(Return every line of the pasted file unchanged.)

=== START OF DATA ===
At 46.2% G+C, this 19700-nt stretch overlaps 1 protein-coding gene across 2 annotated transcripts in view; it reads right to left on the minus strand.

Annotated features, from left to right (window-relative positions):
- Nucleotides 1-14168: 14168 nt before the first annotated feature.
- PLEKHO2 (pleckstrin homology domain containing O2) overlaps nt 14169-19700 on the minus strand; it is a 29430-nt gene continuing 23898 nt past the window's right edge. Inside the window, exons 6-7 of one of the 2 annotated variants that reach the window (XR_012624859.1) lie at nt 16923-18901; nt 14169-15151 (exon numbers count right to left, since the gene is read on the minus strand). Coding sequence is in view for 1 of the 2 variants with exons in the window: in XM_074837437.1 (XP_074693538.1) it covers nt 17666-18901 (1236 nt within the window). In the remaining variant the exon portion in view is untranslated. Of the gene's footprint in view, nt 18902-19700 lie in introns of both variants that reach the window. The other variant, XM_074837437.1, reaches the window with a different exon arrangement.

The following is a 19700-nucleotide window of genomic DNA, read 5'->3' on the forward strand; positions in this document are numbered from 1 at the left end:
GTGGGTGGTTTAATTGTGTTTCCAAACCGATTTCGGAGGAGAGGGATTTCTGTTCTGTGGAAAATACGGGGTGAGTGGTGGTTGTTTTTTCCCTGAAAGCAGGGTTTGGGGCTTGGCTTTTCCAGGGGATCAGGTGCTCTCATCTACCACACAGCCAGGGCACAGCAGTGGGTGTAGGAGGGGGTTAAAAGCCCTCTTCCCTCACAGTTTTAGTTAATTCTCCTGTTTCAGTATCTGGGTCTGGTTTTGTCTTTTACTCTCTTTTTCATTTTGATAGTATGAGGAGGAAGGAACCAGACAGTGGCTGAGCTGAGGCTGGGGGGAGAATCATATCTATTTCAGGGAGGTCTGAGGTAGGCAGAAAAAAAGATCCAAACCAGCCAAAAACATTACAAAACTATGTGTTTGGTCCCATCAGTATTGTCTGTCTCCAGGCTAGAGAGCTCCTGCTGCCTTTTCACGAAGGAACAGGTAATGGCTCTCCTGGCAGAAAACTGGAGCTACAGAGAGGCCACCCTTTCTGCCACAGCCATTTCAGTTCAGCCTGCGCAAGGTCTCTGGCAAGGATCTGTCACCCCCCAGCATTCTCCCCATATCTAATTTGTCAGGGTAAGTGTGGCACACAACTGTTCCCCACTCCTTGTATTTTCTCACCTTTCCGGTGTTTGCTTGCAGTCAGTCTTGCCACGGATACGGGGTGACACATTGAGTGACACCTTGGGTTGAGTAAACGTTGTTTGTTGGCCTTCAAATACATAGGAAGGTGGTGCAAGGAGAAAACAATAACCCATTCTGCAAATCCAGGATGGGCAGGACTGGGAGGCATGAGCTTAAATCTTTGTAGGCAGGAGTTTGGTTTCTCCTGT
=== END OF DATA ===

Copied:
At 46.2% G+C, this 19700-nt stretch overlaps 1 protein-coding gene across 2 annotated transcripts in view; it reads right to left on the minus strand.

Annotated features, from left to right (window-relative positions):
- Nucleotides 1-14168: 14168 nt before the first annotated feature.
- PLEKHO2 (pleckstrin homology domain containing O2) overlaps nt 14169-19700 on the minus strand; it is a 29430-nt gene continuing 23898 nt past the window's right edge. Inside the window, exons 6-7 of one of the 2 annotated variants that reach the window (XR_012624859.1) lie at nt 16923-18901; nt 14169-15151 (exon numbers count right to left, since the gene is read on the minus strand). Coding sequence is in view for 1 of the 2 variants with exons in the window: in XM_074837437.1 (XP_074693538.1) it covers nt 17666-18901 (1236 nt within the window). In the remaining variant the exon portion in view is untranslated. Of the gene's footprint in view, nt 18902-19700 lie in introns of both variants that reach the window. The other variant, XM_074837437.1, reaches the window with a different exon arrangement.

The following is a 19700-nucleotide window of genomic DNA, read 5'->3' on the forward strand; positions in this document are numbered from 1 at the left end:
GTGGGTGGTTTAATTGTGTTTCCAAACCGATTTCGGAGGAGAGGGATTTCTGTTCTGTGGAAAATACGGGGTGAGTGGTGGTTGTTTTTTCCCTGAAAGCAGGGTTTGGGGCTTGGCTTTTCCAGGGGATCAGGTGCTCTCATCTACCACACAGCCAGGGCACAGCAGTGGGTGTAGGAGGGGGTTAAAAGCCCTCTTCCCTCACAGTTTTAGTTAATTCTCCTGTTTCAGTATCTGGGTCTGGTTTTGTCTTTTACTCTCTTTTTCATTTTGATAGTATGAGGAGGAAGGAACCAGACAGTGGCTGAGCTGAGGCTGGGGGGAGAATCATATCTATTTCAGGGAGGTCTGAGGTAGGCAGAAAAAAAGATCCAAACCAGCCAAAAACATTACAAAACTATGTGTTTGGTCCCATCAGTATTGTCTGTCTCCAGGCTAGAGAGCTCCTGCTGCCTTTTCACGAAGGAACAGGTAATGGCTCTCCTGGCAGAAAACTGGAGCTACAGAGAGGCCACCCTTTCTGCCACAGCCATTTCAGTTCAGCCTGCGCAAGGTCTCTGGCAAGGATCTGTCACCCCCCAGCATTCTCCCCATATCTAATTTGTCAGGGTAAGTGTGGCACACAACTGTTCCCCACTCCTTGTATTTTCTCACCTTTCCGGTGTTTGCTTGCAGTCAGTCTTGCCACGGATACGGGGTGACACATTGAGTGACACCTTGGGTTGAGTAAACGTTGTTTGTTGGCCTTCAAATACATAGGAAGGTGGTGCAAGGAGAAAACAATAACCCATTCTGCAAATCCAGGATGGGCAGGACTGGGAGGCATGAGCTTAAATCTTTGTAGGCAGGAGTTTGGTTTCTCCTGT